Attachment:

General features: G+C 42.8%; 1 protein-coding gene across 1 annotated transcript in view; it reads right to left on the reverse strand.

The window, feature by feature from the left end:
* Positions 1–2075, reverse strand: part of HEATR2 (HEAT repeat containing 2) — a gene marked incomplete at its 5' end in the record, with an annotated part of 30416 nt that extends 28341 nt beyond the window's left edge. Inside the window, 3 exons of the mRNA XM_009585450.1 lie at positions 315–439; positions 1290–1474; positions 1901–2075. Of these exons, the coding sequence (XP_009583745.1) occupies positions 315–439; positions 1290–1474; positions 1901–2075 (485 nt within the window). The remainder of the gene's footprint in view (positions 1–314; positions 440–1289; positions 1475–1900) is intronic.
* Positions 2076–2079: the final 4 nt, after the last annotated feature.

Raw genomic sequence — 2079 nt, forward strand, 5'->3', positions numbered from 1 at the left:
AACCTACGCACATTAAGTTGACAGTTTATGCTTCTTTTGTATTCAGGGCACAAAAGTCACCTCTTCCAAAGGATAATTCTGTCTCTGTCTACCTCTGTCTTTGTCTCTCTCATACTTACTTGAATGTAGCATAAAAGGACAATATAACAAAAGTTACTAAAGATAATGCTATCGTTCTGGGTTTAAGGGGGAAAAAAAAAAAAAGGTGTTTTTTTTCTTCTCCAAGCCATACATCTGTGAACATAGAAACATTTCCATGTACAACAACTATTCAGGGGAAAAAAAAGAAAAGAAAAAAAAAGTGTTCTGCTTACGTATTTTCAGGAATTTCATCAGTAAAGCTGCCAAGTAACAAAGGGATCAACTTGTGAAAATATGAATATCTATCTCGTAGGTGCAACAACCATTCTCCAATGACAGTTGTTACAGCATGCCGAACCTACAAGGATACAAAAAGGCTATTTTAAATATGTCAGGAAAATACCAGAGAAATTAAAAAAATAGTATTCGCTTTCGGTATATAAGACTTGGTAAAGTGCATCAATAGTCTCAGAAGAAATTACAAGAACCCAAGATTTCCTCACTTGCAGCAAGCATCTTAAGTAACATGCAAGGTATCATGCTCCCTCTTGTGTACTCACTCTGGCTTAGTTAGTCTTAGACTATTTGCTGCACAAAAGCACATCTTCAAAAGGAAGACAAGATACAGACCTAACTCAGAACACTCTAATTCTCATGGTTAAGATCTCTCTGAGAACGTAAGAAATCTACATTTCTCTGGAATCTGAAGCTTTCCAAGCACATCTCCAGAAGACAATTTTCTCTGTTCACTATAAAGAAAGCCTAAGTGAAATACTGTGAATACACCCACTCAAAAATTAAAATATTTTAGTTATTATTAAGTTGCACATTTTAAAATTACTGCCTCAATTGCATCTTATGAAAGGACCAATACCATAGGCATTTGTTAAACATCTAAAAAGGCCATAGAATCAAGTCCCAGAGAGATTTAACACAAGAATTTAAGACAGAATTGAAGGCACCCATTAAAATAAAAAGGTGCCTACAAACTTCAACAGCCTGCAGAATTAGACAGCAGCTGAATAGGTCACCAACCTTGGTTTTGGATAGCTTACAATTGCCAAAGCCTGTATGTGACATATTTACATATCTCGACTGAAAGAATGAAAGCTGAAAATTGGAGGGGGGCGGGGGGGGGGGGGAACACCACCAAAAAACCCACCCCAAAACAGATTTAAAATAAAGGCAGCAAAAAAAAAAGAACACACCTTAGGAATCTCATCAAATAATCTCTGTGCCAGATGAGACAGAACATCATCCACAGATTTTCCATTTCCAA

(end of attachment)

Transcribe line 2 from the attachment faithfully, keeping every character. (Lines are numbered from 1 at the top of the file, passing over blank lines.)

The window, feature by feature from the left end: